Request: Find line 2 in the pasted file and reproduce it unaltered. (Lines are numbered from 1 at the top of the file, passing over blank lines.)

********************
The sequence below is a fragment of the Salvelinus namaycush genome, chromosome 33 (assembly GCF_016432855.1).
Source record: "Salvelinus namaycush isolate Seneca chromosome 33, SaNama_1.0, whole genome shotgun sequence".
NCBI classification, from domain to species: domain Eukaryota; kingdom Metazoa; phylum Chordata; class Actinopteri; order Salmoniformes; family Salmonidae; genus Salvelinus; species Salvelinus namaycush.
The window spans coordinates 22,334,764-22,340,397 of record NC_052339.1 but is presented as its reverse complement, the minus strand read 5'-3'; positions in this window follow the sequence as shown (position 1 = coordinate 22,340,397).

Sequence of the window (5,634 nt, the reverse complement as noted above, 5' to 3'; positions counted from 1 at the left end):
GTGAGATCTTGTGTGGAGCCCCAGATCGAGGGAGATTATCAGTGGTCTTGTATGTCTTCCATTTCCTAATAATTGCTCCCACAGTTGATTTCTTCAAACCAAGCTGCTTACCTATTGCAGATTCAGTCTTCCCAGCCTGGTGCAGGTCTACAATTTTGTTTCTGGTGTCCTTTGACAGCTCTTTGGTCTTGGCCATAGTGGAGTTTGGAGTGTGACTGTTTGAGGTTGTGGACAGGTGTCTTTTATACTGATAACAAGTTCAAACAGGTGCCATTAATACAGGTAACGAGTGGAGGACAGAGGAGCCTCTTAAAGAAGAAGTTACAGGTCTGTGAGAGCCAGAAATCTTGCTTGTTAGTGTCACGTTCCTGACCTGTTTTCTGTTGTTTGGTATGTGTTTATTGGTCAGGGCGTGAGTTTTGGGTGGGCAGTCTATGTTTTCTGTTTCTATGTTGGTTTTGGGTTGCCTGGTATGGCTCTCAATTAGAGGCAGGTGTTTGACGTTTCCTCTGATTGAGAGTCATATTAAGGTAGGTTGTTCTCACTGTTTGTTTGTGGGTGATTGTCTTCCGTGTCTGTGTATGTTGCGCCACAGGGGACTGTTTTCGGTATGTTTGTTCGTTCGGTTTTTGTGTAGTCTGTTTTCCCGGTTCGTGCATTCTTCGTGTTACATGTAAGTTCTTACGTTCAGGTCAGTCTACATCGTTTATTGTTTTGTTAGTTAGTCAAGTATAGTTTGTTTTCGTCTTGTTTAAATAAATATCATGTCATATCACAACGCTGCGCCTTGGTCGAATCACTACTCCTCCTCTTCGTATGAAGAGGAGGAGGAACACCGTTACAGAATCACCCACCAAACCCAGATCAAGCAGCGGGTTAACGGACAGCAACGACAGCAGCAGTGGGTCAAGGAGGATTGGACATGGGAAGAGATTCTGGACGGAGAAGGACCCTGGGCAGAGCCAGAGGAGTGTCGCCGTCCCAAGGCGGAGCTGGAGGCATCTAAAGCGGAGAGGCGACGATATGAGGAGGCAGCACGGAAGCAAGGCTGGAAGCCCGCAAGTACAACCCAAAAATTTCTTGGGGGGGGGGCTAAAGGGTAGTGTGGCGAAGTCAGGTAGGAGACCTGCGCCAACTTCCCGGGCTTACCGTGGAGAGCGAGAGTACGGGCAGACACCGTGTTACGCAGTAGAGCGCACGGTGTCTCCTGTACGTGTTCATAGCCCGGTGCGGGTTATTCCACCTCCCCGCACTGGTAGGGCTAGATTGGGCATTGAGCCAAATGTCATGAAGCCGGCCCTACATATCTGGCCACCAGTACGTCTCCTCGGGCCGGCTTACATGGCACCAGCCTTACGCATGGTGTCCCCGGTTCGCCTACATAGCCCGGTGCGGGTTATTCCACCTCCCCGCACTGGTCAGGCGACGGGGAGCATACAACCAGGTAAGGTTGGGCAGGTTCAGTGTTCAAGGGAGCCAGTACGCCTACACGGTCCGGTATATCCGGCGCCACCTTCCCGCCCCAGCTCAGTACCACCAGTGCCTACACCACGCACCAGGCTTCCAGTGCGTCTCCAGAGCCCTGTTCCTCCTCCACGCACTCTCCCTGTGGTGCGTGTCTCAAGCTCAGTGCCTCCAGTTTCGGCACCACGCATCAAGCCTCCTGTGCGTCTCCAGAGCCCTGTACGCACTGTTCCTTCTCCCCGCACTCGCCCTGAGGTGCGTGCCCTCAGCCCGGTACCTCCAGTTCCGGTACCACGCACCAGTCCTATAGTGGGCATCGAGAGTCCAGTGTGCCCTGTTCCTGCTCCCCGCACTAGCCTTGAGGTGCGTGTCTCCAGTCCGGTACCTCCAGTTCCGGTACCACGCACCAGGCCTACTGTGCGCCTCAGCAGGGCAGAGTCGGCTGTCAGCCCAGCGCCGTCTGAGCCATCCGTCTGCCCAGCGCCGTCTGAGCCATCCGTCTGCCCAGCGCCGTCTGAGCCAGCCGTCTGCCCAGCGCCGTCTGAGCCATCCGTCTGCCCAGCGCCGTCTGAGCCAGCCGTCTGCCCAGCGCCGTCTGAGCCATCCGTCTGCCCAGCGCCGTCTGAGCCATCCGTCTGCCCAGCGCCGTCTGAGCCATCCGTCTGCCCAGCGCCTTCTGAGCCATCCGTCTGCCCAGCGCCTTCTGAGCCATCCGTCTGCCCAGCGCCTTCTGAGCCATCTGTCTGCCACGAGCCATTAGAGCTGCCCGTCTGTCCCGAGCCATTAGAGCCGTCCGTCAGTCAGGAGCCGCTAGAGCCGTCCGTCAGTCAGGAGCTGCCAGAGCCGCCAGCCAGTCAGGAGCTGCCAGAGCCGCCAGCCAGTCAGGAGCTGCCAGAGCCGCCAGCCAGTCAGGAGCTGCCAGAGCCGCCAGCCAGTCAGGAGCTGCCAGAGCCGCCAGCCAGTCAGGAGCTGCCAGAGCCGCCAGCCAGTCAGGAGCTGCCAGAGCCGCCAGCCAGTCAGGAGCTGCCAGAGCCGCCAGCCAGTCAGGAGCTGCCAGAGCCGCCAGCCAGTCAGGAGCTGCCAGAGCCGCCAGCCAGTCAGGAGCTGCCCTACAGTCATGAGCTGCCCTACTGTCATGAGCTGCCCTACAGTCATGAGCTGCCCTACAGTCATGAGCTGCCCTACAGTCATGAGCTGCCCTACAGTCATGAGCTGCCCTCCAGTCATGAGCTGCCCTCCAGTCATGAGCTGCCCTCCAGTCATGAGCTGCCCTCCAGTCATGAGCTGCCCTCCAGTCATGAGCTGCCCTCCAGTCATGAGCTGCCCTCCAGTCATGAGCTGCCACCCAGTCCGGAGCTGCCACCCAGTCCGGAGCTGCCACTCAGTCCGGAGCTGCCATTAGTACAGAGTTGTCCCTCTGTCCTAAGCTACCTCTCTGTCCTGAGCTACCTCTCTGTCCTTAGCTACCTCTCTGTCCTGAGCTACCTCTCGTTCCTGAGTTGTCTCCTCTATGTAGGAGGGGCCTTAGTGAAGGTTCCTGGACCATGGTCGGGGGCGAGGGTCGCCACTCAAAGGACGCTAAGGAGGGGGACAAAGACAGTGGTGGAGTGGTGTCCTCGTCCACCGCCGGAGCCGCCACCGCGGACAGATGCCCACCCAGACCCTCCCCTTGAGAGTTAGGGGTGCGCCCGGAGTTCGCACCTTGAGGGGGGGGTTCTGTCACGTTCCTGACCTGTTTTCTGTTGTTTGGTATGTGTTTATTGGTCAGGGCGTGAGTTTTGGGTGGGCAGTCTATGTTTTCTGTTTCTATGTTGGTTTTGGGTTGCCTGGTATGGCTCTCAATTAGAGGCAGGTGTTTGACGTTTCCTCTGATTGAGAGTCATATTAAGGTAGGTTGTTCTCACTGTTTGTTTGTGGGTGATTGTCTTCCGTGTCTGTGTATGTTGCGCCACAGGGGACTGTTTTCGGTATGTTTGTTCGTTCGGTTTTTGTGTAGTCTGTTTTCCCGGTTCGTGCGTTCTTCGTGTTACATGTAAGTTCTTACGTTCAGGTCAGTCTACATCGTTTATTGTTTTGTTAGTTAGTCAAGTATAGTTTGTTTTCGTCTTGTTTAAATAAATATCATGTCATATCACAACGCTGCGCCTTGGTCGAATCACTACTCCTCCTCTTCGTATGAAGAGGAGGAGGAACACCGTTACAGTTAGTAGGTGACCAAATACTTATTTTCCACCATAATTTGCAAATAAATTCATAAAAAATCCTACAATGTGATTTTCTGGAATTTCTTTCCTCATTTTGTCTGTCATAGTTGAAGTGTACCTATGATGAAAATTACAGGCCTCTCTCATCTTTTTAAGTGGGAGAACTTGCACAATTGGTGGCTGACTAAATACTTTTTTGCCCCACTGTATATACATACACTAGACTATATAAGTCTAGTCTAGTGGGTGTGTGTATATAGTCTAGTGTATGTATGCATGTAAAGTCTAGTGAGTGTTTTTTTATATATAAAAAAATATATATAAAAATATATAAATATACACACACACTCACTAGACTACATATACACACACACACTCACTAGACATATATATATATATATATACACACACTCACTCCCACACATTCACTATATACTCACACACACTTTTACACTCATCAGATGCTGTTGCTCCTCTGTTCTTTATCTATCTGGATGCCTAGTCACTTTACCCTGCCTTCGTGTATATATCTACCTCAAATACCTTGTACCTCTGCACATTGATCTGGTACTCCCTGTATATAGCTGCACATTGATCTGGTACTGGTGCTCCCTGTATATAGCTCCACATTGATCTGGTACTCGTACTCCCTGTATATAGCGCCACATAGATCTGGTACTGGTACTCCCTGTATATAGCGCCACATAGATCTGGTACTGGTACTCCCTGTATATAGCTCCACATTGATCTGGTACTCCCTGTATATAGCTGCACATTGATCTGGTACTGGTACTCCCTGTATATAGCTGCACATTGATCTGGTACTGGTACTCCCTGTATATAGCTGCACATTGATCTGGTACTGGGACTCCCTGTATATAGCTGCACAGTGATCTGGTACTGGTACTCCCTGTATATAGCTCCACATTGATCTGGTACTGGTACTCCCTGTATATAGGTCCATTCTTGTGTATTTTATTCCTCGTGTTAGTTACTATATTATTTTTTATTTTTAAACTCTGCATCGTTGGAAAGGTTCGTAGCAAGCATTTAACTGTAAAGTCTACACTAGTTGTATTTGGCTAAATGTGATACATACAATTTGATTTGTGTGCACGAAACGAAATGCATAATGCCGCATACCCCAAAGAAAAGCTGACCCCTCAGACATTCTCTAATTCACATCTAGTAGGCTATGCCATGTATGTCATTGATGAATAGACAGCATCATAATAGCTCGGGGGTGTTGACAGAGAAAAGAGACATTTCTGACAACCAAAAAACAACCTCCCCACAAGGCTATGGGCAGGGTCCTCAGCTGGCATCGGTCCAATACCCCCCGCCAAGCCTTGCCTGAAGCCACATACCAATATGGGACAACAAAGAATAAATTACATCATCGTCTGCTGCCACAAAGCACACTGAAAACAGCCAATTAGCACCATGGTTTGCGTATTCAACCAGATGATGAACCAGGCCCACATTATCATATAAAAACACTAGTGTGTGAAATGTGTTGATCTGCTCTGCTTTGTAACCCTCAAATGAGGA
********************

Source record: "Salvelinus namaycush isolate Seneca chromosome 33, SaNama_1.0, whole genome shotgun sequence".